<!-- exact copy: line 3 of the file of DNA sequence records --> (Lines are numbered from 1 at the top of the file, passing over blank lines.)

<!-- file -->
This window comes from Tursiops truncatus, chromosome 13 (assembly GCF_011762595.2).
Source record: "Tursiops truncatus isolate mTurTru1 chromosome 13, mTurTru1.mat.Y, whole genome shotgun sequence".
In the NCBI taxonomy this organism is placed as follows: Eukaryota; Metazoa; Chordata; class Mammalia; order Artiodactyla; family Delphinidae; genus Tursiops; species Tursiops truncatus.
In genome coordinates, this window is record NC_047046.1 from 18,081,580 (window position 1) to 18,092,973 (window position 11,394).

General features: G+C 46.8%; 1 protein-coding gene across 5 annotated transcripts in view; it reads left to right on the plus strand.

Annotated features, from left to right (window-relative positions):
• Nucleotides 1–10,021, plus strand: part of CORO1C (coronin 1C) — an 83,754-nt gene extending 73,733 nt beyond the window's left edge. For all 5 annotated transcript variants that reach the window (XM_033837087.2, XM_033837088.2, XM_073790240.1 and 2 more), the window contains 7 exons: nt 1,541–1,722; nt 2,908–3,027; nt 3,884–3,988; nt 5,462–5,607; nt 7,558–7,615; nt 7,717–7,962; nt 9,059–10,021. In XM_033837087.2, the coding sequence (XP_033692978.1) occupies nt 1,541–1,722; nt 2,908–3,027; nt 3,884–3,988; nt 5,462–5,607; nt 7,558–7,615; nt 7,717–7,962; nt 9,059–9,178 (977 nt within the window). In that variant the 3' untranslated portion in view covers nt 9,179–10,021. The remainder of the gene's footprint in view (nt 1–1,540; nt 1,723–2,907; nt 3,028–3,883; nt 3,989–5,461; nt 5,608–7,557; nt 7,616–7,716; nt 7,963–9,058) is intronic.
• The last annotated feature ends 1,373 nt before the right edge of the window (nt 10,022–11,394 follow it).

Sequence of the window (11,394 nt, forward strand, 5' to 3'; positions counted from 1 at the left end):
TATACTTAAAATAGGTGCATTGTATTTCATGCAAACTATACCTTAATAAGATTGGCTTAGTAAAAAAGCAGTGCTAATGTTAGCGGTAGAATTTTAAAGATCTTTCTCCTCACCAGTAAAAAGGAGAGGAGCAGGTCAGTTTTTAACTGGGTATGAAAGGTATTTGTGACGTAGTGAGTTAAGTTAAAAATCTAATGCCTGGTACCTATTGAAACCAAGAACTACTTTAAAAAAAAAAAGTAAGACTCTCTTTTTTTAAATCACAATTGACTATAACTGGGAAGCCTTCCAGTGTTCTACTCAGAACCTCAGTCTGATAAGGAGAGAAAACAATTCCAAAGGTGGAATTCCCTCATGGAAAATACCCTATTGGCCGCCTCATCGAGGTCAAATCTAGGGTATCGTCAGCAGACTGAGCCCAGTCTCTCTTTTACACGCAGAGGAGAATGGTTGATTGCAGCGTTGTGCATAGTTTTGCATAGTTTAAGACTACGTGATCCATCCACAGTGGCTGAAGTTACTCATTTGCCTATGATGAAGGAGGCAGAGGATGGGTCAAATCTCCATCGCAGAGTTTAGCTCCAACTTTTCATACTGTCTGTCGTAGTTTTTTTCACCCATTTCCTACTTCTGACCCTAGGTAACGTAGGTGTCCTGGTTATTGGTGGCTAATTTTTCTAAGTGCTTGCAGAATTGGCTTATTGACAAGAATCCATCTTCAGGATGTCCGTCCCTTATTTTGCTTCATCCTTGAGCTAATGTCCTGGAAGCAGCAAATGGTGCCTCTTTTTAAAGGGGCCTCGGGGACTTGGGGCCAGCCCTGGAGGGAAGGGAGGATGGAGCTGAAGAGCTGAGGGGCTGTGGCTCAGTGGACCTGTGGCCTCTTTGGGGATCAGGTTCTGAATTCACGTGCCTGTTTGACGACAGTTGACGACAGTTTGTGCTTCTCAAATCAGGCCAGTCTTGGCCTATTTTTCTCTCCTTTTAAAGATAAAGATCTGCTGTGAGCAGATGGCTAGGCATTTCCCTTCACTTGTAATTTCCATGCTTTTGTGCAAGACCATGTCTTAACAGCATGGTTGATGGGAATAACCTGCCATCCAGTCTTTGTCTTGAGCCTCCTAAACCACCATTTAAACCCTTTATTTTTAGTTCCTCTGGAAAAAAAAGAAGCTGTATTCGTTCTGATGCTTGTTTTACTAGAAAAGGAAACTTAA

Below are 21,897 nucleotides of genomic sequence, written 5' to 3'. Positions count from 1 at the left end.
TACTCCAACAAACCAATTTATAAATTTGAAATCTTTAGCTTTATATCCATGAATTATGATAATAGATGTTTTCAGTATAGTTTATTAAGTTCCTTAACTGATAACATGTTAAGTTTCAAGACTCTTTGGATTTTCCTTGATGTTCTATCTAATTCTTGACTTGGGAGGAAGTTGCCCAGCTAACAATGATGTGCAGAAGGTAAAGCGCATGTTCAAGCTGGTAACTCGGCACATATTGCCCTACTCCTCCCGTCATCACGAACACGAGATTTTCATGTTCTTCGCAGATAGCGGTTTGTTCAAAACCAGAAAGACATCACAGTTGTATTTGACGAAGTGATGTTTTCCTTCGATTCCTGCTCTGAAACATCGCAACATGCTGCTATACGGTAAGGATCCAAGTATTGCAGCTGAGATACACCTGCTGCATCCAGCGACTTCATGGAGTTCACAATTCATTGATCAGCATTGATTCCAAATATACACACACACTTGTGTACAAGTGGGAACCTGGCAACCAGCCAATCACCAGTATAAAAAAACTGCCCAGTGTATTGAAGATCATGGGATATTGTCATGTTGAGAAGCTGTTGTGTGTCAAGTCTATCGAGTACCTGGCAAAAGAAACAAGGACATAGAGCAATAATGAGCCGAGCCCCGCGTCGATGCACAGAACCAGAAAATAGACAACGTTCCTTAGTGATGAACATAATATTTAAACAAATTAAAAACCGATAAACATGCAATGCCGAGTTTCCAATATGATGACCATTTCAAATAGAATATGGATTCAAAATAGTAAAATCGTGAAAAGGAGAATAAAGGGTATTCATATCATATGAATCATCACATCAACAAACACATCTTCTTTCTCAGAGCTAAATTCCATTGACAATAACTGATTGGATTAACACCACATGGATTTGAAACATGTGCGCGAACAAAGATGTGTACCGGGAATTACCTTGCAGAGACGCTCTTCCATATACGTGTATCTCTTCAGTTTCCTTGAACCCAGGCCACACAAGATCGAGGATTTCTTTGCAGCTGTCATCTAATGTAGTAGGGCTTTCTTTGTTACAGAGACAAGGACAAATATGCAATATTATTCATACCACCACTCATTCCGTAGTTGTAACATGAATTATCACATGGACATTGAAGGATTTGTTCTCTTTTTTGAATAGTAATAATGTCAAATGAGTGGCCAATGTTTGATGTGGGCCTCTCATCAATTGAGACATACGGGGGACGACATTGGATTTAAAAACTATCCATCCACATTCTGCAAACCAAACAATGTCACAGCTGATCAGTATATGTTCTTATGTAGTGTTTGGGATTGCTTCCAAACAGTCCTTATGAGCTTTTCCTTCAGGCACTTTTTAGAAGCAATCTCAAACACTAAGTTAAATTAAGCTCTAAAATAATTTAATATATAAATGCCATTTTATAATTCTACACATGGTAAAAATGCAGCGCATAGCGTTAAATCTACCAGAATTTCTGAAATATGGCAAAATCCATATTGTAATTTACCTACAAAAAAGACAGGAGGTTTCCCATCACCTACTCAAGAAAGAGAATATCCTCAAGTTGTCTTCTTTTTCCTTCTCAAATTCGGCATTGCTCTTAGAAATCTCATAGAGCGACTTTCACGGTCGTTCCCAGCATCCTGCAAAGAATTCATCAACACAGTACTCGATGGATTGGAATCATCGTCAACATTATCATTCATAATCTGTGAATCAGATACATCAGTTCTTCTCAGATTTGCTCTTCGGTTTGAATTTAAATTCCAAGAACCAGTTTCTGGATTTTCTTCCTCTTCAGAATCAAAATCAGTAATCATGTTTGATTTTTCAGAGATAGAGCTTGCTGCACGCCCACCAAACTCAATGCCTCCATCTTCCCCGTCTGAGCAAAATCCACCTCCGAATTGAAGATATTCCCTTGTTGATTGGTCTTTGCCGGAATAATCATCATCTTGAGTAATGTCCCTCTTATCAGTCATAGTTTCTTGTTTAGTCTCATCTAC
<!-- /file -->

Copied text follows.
In the NCBI taxonomy this organism is placed as follows: Eukaryota; Metazoa; Chordata; class Mammalia; order Artiodactyla; family Delphinidae; genus Tursiops; species Tursiops truncatus.